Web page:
Adrees Latif / Reuters

For a rich man, Donald Trump is suspiciously familiar with bankruptcy court. Oh, but never for himself, he’ll rush to explain. Those were companies he “put into a chapter”—presumably Chapter 11—and the times he “used the laws of the country” to cut deals with creditors and avoid financial ruin. Trump has sought bankruptcy protection for some of his biggest investments, including the Trump Taj Mahal, Trump Castle, and the Plaza Hotel.

Trump is heading in a similar direction with his campaign. As of May 31, it had only $1.3 million in cash, and a whopping $45.7 million in debt. Campaigns can’t really go bankrupt, as they’re pretty light on assets. But as the adage goes, campaigns don’t end—they run out of money. Trump has staved off that eventuality for now by shouldering a heavy load of loans.

The billionaire immediately spun this as evidence of his business savvy, proudly owning Hillary Clinton’s taunt that he’s “the king of debt”:

Trump owed far more to creditors in April than any other federal campaign committee, according to FEC records. While aggregate statistics aren’t yet available for May, he’s probably still at least toward the top of the list. No other major presidential campaign in the last eight years has saved so little or gone so deeply into debt. Hillary Clinton has more than $30 million in the bank and carries only $600,000 in loans; Bernie Sanders, he of the $27 donation, is debt-free and holds about $5 million in reserves.

Even Ted Cruz has more money than Trump: $6.8 million, almost three times the billionaire’s campaign savings. Trump’s debt is unprecedented in recent history, blowing away even John McCain, whose money problems in early 2008 threatened his bid.

Trump’s debt comes with a Taj Mahal-sized caveat, however. He owes nearly all of it to himself. Trump’s infusions have funded the majority of his campaign’s $63 million in spending—it started out with drips and drabs in 2015 but recently accelerated to a torrent of cash. (That doesn’t mean he’s footing the whole bill, as he likes to say; outside contributors have donated $17 million.) About one-tenth of that has been plowed back into Trump’s own companies, much of it going to airfare for his own famous jets. Sixteen years ago, Trump told Forbes he could be “the first presidential candidate to run and make money on it.” That’s unlikely, unless you count the free exposure the Trump brand is getting. It is true, though, that depending on how much his companies have marked up the price of their services versus the actual cost, he’s almost certainly getting a deep discount on running for president—presuming he can recoup his loans.

That could be a problem. Trump’s campaign debt may be a mirage for now, but it will become crushingly real soon enough, and his lackluster fundraising will be to blame. Until his acceptance of the nomination at the Republican National Convention, Trump can use campaign funds to pay back loans without limit, replenishing his personal bank account with contributions and proceeds from the “Make America Great Again” hats. But that spigot closes at the conclusion of the convention. At that point, Trump has 20 days to use cash received before his nomination to pay off loans. If he gets any new contributions to his primary campaign, he can only use up to $250,000 to pay himself back. (A similar cap applies for any loans he might make to himself during the general election, the cut-off date being November 8.)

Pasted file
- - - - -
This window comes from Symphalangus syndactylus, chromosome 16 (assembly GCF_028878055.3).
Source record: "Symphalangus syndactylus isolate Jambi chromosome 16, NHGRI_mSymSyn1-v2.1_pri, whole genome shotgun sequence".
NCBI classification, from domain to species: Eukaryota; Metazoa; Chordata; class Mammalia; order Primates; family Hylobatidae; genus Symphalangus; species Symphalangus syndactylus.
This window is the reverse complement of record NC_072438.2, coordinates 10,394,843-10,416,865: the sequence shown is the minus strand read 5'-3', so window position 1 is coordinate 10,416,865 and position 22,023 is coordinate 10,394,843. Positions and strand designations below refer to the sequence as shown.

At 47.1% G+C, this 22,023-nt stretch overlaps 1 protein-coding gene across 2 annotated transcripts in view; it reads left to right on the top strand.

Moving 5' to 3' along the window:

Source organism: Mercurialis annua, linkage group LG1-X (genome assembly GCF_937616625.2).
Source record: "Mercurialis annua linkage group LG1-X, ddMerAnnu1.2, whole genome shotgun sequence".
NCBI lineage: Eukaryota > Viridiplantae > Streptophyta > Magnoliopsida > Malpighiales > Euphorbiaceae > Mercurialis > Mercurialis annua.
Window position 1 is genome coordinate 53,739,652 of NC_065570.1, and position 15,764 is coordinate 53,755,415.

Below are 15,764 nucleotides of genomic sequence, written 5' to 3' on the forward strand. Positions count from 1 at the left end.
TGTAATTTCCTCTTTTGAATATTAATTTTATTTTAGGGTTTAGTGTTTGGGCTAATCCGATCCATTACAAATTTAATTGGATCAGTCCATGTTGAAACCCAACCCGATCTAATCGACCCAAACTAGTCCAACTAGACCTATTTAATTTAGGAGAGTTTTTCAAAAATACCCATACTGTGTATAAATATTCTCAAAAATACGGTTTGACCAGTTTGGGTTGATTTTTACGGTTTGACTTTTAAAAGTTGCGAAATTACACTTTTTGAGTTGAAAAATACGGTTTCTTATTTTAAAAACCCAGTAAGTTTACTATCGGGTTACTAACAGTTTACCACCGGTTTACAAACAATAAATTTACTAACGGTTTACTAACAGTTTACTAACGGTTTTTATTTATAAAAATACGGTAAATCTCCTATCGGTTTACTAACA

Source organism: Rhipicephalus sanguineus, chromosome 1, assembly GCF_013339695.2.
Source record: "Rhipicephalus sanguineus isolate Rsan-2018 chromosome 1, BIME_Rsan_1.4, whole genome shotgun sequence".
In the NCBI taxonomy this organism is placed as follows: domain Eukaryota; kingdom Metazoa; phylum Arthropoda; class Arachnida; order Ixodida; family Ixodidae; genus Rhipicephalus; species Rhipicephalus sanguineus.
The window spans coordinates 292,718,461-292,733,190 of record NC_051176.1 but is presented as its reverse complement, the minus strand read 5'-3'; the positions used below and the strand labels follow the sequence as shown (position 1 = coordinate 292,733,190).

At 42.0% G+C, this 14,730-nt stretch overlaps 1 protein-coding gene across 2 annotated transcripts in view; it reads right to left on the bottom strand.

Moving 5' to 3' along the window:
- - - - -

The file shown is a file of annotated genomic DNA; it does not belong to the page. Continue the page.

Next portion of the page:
That means the billionaire has a deadline. If he has any hope of seeing his own money paid back, his campaign needs to raise more than $40 million in the next month. That’s on top of the millions he needs per month to actually run for president. In May, Trump raised just $3 million. Momentum is not on his side.

Yes, the Republican National Committee will undoubtedly help the campaign out. And Trump has said before that he wouldn’t try to recoup his loans. Then again, he also wasn’t going to accept outside donations; Tuesday saw the launch of his first fundraising email. Read cynically, his offer to match each donation with a contribution of his own could seem like a clever way to guarantee ready capital to repay his own investment, should he structure his contribution as another self-backed loan.

When Ross Perot ran for president in 1992, he contributed around $65 million of his own money, more than $100 million in today’s dollars. But these were real contributions. Perot structured only 7 percent of his outlay as loans. Trump’s decision to frame his own wealth as campaign debt might be the move of a wilier businessman. But the billionaire should be wary. He, above all others, knows what it means to flirt with insolvency. If his campaign runs out of funds, he’ll have to worry about more than a few rich casino investors and creditors. Now he answers to new shareholders: American voters.

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